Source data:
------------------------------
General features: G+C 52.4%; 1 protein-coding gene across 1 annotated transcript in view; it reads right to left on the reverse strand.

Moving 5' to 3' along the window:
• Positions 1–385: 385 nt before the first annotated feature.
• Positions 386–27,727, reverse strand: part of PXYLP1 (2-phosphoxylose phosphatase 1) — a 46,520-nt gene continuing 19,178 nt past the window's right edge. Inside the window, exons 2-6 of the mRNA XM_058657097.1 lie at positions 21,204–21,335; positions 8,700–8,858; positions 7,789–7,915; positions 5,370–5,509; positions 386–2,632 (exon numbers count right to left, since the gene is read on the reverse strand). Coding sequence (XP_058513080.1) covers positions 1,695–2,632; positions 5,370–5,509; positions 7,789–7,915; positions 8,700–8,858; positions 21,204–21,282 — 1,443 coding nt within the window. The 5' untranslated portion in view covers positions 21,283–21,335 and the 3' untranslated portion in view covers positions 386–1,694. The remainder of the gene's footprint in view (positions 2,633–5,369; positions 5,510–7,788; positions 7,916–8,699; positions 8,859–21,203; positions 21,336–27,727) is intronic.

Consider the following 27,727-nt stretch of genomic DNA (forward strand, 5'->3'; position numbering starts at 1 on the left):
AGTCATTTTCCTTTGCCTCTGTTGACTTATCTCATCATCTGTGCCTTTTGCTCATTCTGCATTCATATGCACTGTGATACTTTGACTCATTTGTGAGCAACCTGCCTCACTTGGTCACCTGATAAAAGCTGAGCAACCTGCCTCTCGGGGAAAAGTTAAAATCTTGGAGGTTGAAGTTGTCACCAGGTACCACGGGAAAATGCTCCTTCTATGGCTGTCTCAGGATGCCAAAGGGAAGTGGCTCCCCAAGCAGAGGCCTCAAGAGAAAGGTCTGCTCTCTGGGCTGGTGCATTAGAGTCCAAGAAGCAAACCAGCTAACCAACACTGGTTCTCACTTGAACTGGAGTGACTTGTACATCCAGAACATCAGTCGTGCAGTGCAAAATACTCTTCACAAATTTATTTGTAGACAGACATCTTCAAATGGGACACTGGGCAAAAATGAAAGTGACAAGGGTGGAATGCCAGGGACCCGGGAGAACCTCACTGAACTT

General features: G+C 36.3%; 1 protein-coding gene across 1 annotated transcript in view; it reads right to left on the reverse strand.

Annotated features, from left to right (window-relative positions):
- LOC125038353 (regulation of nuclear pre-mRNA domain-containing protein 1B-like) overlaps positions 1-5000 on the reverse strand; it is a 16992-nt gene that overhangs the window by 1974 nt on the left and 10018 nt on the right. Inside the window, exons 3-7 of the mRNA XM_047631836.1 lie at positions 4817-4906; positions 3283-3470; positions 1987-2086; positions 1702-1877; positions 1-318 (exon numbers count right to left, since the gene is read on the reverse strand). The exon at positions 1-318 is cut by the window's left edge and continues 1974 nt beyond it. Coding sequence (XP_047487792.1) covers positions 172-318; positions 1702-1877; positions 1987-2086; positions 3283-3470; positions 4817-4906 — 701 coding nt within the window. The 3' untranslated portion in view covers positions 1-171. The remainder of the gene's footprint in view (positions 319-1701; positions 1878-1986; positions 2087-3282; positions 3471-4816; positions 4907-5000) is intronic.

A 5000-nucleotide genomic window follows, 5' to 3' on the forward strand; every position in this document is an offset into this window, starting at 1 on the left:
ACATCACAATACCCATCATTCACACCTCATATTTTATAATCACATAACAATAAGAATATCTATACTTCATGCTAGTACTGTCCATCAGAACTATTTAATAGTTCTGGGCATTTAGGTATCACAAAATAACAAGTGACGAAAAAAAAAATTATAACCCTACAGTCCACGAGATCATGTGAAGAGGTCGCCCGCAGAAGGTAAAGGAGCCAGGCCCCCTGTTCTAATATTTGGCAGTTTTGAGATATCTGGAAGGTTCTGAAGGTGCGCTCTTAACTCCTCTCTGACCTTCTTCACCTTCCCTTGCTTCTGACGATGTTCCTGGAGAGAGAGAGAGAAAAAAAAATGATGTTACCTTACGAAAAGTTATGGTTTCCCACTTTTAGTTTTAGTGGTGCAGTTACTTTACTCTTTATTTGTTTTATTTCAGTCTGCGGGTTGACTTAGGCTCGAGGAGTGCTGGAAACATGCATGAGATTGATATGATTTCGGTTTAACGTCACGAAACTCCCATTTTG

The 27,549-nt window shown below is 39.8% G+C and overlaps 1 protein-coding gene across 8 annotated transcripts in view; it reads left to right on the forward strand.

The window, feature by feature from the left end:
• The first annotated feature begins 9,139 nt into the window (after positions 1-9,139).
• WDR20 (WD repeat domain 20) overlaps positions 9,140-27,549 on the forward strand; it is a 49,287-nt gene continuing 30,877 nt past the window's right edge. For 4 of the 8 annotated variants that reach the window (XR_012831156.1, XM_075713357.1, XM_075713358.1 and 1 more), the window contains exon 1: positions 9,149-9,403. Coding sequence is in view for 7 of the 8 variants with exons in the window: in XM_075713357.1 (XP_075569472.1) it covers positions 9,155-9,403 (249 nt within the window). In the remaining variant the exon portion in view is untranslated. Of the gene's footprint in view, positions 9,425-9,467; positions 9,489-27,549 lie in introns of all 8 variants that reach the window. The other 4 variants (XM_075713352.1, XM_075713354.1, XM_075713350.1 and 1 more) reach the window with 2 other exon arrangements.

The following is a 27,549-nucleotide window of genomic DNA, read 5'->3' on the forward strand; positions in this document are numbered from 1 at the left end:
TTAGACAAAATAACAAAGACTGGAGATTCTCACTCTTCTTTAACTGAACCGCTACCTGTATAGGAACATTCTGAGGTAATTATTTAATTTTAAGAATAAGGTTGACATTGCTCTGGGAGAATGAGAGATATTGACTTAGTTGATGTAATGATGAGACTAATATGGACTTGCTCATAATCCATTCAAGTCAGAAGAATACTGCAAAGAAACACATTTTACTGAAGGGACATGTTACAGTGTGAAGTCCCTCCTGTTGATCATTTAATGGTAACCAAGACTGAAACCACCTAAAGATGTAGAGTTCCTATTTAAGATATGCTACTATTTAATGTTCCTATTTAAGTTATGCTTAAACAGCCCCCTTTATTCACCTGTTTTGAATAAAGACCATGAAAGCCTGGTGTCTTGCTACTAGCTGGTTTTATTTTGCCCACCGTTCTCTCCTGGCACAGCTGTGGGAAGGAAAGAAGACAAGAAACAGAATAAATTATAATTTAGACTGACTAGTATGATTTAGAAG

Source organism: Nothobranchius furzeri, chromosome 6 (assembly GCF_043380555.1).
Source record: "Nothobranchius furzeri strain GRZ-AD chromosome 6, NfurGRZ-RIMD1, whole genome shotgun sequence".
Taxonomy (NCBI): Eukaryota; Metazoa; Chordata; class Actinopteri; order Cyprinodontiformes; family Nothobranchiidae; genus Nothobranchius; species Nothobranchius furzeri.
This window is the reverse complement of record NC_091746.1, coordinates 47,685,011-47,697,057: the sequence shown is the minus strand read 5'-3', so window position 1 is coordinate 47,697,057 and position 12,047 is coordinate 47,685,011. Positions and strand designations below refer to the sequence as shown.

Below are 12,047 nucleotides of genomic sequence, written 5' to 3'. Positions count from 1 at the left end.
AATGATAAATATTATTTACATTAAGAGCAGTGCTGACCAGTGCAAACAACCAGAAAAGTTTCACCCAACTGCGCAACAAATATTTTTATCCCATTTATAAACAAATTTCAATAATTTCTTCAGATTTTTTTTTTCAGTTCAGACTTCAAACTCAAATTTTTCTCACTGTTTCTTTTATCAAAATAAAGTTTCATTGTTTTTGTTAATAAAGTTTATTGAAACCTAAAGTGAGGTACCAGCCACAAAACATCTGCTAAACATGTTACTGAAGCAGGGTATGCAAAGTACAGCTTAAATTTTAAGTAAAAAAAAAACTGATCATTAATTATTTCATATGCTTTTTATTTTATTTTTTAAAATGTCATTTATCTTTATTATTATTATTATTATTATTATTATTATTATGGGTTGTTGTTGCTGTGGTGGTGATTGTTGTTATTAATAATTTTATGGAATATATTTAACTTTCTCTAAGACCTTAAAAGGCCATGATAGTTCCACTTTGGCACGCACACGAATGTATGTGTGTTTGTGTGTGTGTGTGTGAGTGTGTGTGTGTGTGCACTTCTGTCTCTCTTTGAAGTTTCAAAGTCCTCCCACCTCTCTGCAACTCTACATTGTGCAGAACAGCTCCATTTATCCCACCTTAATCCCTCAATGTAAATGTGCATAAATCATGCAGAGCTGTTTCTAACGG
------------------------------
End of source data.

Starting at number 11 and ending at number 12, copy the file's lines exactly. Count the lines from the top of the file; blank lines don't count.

ACATCACAATACCCATCATTCACACCTCATATTTTATAATCACATAACAATAAGAATATCTATACTTCATGCTAGTACTGTCCATCAGAACTATTTAATAGTTCTGGGCATTTAGGTATCACAAAATAACAAGTGACGAAAAAAAAAATTATAACCCTACAGTCCACGAGATCATGTGAAGAGGTCGCCCGCAGAAGGTAAAGGAGCCAGGCCCCCTGTTCTAATATTTGGCAGTTTTGAGATATCTGGAAGGTTCTGAAGGTGCGCTCTTAACTCCTCTCTGACCTTCTTCACCTTCCCTTGCTTCTGACGATGTTCCTGGAGAGAGAGAGAGAAAAAAAAATGATGTTACCTTACGAAAAGTTATGGTTTCCCACTTTTAGTTTTAGTGGTGCAGTTACTTTACTCTTTATTTGTTTTATTTCAGTCTGCGGGTTGACTTAGGCTCGAGGAGTGCTGGAAACATGCATGAGATTGATATGATTTCGGTTTAACGTCACGAAACTCCCATTTTG

The 27,549-nt window shown below is 39.8% G+C and overlaps 1 protein-coding gene across 8 annotated transcripts in view; it reads left to right on the forward strand.